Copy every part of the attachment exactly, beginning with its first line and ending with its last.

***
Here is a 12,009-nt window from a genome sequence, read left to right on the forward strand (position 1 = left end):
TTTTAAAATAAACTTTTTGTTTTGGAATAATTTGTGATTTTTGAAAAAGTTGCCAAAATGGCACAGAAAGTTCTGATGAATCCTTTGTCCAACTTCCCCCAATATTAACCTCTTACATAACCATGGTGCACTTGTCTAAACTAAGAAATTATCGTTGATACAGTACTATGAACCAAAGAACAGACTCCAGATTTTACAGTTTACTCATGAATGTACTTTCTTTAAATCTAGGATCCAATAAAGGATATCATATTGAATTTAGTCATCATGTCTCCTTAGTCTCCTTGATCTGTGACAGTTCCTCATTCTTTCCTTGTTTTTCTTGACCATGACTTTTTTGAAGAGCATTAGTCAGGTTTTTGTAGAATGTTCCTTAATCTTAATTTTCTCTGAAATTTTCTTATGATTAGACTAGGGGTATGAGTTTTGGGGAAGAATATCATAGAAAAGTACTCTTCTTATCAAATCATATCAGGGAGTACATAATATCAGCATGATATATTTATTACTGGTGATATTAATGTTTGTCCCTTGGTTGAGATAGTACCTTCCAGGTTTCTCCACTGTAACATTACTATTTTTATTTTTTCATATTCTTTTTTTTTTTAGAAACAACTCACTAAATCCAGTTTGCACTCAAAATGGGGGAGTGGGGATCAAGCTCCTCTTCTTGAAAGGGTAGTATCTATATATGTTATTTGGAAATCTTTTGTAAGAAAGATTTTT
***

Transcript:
Here is a 12,009-nt window from a genome sequence, read left to right on the forward strand (position 1 = left end):
TTTTAAAATAAACTTTTTGTTTTGGAATAATTTGTGATTTTTGAAAAAGTTGCCAAAATGGCACAGAAAGTTCTGATGAATCCTTTGTCCAACTTCCCCCAATATTAACCTCTTACATAACCATGGTGCACTTGTCTAAACTAAGAAATTATCGTTGATACAGTACTATGAACCAAAGAACAGACTCCAGATTTTACAGTTTACTCATGAATGTACTTTCTTTAAATCTAGGATCCAATAAAGGATATCATATTGAATTTAGTCATCATGTCTCCTTAGTCTCCTTGATCTGTGACAGTTCCTCATTCTTTCCTTGTTTTTCTTGACCATGACTTTTTTGAAGAGCATTAGTCAGGTTTTTGTAGAATGTTCCTTAATCTTAATTTTCTCTGAAATTTTCTTATGATTAGACTAGGGGTATGAGTTTTGGGGAAGAATATCATAGAAAAGTACTCTTCTTATCAAATCATATCAGGGAGTACATAATATCAGCATGATATATTTATTACTGGTGATATTAATGTTTGTCCCTTGGTTGAGATAGTACCTTCCAGGTTTCTCCACTGTAACATTACTATTTTTATTTTTTCATATTCTTTTTTTTTTTAGAAACAACTCACTAAATCCAGTTTGCACTCAAAATGGGGGAGTGGGGATCAAGCTCCTCTTCTTGAAAGGGTAGTATCTATATATGTTATTTGGAAATCTTTTGTAAGAAAGATTTTT